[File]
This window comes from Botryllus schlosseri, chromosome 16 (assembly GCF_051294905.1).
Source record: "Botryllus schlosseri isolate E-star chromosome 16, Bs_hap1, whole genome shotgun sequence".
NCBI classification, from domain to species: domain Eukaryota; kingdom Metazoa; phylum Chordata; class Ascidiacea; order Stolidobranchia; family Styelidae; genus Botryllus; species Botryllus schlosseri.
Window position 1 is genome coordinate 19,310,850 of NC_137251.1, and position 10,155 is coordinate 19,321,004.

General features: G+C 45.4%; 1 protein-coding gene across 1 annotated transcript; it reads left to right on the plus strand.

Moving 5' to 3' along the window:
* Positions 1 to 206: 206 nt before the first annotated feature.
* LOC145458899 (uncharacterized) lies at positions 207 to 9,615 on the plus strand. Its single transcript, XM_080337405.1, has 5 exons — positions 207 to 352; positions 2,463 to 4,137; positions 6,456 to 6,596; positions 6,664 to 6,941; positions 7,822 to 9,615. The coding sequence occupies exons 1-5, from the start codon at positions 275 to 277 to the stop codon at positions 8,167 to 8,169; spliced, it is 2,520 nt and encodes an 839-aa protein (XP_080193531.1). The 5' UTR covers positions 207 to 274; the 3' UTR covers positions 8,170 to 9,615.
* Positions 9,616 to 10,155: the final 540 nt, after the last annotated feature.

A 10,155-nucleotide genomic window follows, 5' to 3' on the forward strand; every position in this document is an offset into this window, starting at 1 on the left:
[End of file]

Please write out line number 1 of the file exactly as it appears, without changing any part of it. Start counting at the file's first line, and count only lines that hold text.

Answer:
This window comes from Botryllus schlosseri, chromosome 16 (assembly GCF_051294905.1).